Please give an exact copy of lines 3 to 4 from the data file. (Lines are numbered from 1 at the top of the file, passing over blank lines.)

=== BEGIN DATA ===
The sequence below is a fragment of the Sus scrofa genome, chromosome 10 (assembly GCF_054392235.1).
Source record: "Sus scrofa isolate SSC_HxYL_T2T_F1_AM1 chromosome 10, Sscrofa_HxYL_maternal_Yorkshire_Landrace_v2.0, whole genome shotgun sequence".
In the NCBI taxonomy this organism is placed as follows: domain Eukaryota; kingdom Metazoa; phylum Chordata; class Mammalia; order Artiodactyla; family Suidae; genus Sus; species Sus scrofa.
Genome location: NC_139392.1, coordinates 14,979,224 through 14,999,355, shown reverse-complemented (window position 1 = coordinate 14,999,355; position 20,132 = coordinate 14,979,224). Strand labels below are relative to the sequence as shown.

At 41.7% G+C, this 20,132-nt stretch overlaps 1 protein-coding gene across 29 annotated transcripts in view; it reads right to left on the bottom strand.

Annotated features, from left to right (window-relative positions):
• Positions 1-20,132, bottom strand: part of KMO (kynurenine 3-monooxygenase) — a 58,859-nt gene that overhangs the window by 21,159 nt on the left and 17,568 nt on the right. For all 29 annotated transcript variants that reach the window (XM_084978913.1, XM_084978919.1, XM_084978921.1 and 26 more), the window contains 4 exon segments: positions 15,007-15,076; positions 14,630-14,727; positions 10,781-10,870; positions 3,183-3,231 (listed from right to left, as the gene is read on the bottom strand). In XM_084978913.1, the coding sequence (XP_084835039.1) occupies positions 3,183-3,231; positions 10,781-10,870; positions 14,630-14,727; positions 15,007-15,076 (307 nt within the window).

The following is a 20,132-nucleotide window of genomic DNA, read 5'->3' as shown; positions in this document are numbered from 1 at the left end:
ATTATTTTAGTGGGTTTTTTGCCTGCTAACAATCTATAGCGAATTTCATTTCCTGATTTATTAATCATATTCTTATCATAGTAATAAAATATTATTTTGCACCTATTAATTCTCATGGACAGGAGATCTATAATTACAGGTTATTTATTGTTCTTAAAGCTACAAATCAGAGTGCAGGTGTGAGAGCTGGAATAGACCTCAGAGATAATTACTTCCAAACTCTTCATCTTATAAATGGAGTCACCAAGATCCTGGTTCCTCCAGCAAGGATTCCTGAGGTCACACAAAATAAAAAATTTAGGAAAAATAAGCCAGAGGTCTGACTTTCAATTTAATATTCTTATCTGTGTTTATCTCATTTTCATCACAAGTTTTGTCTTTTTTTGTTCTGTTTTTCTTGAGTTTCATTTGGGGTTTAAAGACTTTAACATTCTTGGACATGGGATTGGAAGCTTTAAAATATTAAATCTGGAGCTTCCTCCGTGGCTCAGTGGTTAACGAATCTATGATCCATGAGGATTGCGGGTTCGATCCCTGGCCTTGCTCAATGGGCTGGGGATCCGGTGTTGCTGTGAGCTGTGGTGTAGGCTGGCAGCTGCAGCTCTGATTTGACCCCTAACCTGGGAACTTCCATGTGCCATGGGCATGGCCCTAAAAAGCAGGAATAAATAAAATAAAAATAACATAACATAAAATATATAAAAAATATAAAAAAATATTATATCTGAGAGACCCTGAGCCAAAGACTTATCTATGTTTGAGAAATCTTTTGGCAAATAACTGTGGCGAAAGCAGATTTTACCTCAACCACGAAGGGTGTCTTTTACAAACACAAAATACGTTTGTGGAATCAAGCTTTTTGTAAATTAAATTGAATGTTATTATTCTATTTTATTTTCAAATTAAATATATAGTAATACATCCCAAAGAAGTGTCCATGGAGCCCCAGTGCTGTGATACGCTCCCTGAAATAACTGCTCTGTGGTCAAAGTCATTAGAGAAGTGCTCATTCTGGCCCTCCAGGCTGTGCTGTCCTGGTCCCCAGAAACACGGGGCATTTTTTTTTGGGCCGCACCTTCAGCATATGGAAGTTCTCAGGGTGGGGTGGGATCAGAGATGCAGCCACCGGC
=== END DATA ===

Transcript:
In the NCBI taxonomy this organism is placed as follows: domain Eukaryota; kingdom Metazoa; phylum Chordata; class Mammalia; order Artiodactyla; family Suidae; genus Sus; species Sus scrofa.
Genome location: NC_139392.1, coordinates 14,979,224 through 14,999,355, shown reverse-complemented (window position 1 = coordinate 14,999,355; position 20,132 = coordinate 14,979,224). Strand labels below are relative to the sequence as shown.